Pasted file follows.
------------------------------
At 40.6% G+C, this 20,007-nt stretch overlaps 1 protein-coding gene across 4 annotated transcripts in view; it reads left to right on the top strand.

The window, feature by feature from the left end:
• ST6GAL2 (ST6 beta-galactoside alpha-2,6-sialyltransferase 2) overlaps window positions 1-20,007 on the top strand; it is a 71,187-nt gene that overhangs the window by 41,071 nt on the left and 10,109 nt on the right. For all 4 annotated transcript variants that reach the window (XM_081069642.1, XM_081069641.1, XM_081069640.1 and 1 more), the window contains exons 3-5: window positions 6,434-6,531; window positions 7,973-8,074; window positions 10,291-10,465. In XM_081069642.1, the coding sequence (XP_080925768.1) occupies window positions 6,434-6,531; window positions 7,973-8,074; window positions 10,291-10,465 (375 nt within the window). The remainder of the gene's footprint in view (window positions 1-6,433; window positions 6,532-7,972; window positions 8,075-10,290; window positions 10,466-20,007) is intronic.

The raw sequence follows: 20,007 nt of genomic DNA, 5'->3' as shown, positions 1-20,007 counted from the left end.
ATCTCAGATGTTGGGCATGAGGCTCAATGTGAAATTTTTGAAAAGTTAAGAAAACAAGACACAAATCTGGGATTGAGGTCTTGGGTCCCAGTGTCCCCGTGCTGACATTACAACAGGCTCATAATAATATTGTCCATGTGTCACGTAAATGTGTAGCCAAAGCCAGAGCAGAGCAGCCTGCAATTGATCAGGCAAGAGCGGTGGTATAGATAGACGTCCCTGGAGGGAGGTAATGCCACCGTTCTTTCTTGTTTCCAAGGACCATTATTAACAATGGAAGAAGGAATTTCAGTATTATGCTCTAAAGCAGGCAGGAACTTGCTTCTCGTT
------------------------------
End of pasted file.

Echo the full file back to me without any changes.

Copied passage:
At 40.6% G+C, this 20,007-nt stretch overlaps 1 protein-coding gene across 4 annotated transcripts in view; it reads left to right on the top strand.

The window, feature by feature from the left end:
• ST6GAL2 (ST6 beta-galactoside alpha-2,6-sialyltransferase 2) overlaps window positions 1-20,007 on the top strand; it is a 71,187-nt gene that overhangs the window by 41,071 nt on the left and 10,109 nt on the right. For all 4 annotated transcript variants that reach the window (XM_081069642.1, XM_081069641.1, XM_081069640.1 and 1 more), the window contains exons 3-5: window positions 6,434-6,531; window positions 7,973-8,074; window positions 10,291-10,465. In XM_081069642.1, the coding sequence (XP_080925768.1) occupies window positions 6,434-6,531; window positions 7,973-8,074; window positions 10,291-10,465 (375 nt within the window). The remainder of the gene's footprint in view (window positions 1-6,433; window positions 6,532-7,972; window positions 8,075-10,290; window positions 10,466-20,007) is intronic.

The raw sequence follows: 20,007 nt of genomic DNA, 5'->3' as shown, positions 1-20,007 counted from the left end.
ATCTCAGATGTTGGGCATGAGGCTCAATGTGAAATTTTTGAAAAGTTAAGAAAACAAGACACAAATCTGGGATTGAGGTCTTGGGTCCCAGTGTCCCCGTGCTGACATTACAACAGGCTCATAATAATATTGTCCATGTGTCACGTAAATGTGTAGCCAAAGCCAGAGCAGAGCAGCCTGCAATTGATCAGGCAAGAGCGGTGGTATAGATAGACGTCCCTGGAGGGAGGTAATGCCACCGTTCTTTCTTGTTTCCAAGGACCATTATTAACAATGGAAGAAGGAATTTCAGTATTATGCTCTAAAGCAGGCAGGAACTTGCTTCTCGTT